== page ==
West Midlands braces for Russian cyber attacks after council targeted by hackers
Authorities in the West Midlands are “bolstering their online defences” as the UK braces for cyber attacks from Russia.
West Midlands Police and Birmingham Council are following guidance from the National Cyber Security Centre (NCSC) – part of Government Communications Headquarters (GCHQ).
The guidance states organisations should follow the advice for when the cyber threat is heightened in light of the invasion of Ukraine by Russia.
The NCSC said: “While the NCSC is not aware of any current specific threats to UK organisations in relation to events in and around Ukraine, there has been an historical pattern of cyber attacks on Ukraine with international consequences.”
It was reported earlier this year a cyber attack which affected Gloucester Council’s online revenue and benefits, planning and customer services was linked to Russian hackers.
A West Midlands Police spokesperson said: “We are following the advice from the NCSC, there is nothing more we can say.”
A Birmingham Council spokesperson said: “We are following all the guidelines specified by the NCSC in relation to our cyber security.”
The guidelines from the NCSC recommend:
Ensuring desktops, laptops and mobile devices as well as firmware are all patched – meaning updated to remove flaws in operating systems and programs
Asking staff to ensure that their passwords are unique to work systems and are not shared across other, non-business systems
Removing any old or unused accounts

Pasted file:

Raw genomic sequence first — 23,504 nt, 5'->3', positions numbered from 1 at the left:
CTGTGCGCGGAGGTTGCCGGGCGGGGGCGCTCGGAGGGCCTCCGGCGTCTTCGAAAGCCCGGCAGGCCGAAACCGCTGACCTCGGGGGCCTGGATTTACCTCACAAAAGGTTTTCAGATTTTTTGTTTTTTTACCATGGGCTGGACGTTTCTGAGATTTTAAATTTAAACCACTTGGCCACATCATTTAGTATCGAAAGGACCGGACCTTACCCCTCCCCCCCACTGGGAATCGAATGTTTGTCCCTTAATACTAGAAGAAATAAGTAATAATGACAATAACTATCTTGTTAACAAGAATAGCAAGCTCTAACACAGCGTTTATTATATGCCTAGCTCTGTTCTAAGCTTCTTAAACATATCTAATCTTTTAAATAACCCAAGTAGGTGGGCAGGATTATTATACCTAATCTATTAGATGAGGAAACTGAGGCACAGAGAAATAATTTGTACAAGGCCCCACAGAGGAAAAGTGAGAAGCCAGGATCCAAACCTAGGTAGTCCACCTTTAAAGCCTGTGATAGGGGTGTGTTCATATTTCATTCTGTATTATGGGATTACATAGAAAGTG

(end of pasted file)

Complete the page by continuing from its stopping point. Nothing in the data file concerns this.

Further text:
Ensuring antivirus software is installed
Confirming backups are running correctly and that there is an offline version
Checking an incident response plan is up to date – including who has authority to make decisions out of hours
Ensuring that staff know how to report phishing emails
Removing any access that is no longer required by third party organisations and ensuring the security practices of third parties are understood
Registering for the early warning service from the NCSC so it can quickly inform the authorities of any malicious activity reported
In addition, the NCSC states: “If you have an operational security team it may be helpful to consider arrangements for extended operational hours or to put in place contingency plans to scale up operations quickly if a cyber incident occurs.
“Larger organisations will have mechanisms for assessing, testing and applying software patches at scale.
“When the threat is heightened, your organisations may wish to take a more aggressive approach to patching security vulnerabilities, accepting that this may have a service impact itself.”